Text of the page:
House Bill 1276 by Rep. Jon Rosenthal (D-Houston), 86th Legislature, Regular Session. On April 25, 2019, the House voted to approve the bill on third reading. (Record vote #746. View an official record of the vote in the House journal.) The bill ultimately died after it did not get heard in the Senate.
Voted for a floor amendment to House Bill 3 to increase the transparency and efficiency of charter schools by requiring them to undergo an audit of their fiscal management prior to expanding or opening new campuses and to share the audit results on their website. ATPE supported the amendment.
House Floor Amendment #15 by Rep. Ernest Bailes (R-Shepherd) to House Bill 3 by Rep. Dan Huberty (R-Kingwood), 86th Legislature, Regular Session. During the House floor debate on the school finance bill, Rep. Bailes offered Floor Amendment #15 on charter school transparency and efficiency. The amendment passed on April 3, 2019. (Record vote #153. View an official record of the vote in the House journal.) The Senate later stripped the amendment out of the bill.
Voted against a bill that would prohibit school districts and other local governmental entities from funding legislative advocacy efforts or paying membership dues to organizations that engage in legislative advocacy.
Senate Bill 29 by Sen. Bob Hall (R-Edgewood), 86th Legislature, Regular Session. On May 20, 2019, the House voted to defeat the bill on third reading. (Record vote #1519. View an official record of the vote in the House journal.)
RESPONSES TO THE 2020 ATPE CANDIDATE SURVEY:
1. If elected, what will be your top priorities for public education?
My top priorities are: 1) ensure we have a sustainable source of funding for public education by adopting an automatic annual increase in the basic allotment of either 1% or the rate of inflation, whichever is greater, and by adopting new or increased revenue streams; 2) provide additional training and resources for teachers working with our special education population; and 3) implementing a cap on the growth of charter schools.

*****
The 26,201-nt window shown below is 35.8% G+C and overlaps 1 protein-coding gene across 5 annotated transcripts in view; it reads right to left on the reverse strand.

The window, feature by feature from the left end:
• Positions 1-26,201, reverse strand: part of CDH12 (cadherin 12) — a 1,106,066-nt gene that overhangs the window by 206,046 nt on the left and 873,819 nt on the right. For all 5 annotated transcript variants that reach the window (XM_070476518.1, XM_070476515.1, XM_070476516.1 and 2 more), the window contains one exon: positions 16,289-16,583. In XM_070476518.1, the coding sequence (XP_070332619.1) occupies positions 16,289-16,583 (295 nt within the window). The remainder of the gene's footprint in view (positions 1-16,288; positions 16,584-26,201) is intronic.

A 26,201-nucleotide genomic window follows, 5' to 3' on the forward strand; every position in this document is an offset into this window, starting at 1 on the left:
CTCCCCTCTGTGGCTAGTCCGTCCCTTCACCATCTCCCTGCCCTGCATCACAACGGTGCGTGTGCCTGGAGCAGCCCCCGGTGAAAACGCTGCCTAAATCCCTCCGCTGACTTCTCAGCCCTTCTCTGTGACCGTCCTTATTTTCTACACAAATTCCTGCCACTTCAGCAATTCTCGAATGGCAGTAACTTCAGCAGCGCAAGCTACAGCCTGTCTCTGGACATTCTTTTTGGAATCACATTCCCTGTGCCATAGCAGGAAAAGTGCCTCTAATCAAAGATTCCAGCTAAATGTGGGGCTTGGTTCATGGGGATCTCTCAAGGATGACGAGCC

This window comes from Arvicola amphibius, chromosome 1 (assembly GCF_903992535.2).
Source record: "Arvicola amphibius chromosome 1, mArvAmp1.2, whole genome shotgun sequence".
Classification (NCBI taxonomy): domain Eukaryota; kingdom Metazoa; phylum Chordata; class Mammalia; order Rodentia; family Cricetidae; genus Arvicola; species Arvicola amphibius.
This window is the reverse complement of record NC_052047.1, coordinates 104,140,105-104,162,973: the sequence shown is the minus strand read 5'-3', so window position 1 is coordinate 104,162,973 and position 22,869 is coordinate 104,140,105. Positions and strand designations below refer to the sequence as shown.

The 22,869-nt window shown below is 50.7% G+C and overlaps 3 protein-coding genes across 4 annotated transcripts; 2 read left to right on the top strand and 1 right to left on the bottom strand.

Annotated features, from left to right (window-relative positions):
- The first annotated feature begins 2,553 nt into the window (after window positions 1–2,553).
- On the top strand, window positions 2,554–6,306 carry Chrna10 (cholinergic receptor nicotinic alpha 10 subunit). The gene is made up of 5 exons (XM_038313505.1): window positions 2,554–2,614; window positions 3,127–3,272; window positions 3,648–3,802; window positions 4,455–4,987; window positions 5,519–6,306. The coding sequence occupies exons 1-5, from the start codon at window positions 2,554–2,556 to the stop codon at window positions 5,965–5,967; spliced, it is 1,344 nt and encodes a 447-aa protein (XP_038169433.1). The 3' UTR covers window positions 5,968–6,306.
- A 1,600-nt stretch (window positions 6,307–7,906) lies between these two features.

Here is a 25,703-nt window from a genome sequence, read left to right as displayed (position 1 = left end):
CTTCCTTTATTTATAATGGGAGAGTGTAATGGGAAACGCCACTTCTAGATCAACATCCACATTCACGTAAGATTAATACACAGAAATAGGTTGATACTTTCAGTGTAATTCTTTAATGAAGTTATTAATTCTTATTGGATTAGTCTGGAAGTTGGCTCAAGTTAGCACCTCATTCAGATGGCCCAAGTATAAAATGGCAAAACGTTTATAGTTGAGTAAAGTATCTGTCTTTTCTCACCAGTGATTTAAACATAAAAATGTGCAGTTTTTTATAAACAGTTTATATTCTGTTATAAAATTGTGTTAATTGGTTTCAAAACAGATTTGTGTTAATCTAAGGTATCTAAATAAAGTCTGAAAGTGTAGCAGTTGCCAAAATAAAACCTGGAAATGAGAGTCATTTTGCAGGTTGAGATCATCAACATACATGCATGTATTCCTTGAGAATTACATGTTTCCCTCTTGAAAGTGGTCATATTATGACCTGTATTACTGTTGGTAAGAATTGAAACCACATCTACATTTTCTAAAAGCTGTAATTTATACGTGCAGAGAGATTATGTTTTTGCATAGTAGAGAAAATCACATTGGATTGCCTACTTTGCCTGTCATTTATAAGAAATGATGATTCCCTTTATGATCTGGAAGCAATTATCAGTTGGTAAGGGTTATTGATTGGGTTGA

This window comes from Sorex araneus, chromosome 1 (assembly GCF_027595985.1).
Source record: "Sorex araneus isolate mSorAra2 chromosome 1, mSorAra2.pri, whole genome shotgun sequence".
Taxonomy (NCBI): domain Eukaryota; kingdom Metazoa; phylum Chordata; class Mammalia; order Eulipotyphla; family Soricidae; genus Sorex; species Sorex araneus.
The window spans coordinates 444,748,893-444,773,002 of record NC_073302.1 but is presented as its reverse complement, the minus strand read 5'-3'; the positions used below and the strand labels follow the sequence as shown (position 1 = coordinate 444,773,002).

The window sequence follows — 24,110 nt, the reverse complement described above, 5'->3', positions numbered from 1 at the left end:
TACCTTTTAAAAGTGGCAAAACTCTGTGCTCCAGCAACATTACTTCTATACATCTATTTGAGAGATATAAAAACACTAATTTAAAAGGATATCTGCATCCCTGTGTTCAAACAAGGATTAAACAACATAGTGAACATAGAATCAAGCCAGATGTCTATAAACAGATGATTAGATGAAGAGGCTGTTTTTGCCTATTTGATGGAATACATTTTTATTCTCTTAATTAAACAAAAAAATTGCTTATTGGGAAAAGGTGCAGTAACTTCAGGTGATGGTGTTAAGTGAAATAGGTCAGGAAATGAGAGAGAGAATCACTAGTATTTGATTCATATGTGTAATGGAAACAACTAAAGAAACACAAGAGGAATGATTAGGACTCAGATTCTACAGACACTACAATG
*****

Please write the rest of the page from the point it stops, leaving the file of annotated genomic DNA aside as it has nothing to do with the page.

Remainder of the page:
2. What are your recommendations for funding public education, including securing the necessary revenue to sustain the improvements made by House Bill 3 in 2019? Do you believe additional funding is needed?
I believe additional funding is needed for our public schools. My recommendations for funding public education include: 1) impose an excise tax on e-cigarettes and raise the tax on alcohol; 2) increase the motor fuels tax which hasn't been increased since 1991; 3) implement sales tax on services as our economy has moved away from manufacturing to services; 4) consider appropriating a larger portion of the Permanent School Fund to the Available School Fund; and 5) eliminate sales tax emptions on airplanes and motorboats and other luxury items.
3. How would you address the challenge of rising healthcare costs facing Texas educators and ensure that active and retired educators have access to affordable healthcare?
I believe we need a cap on the amount health care insurance is allowed to increase annually. When rates continue to escalate annually as they have been, employers shift more of the cost onto employees, creating a net decrease in salaries. To begin with, creating a cap of 2% for premium increases would help. I also support expanding Medicaid which will help the system overall, and could lead to lower costs across the board once our uninsured population is not using emergency resources for primary care.
4. Do you believe the Teacher Retirement System (TRS) should be maintained as a traditional defined benefit pension plan for all future, current, and retired educators, or do you support converting TRS to a defined contribution plan that is more like a 401(k) plan, in which future benefits are not guaranteed?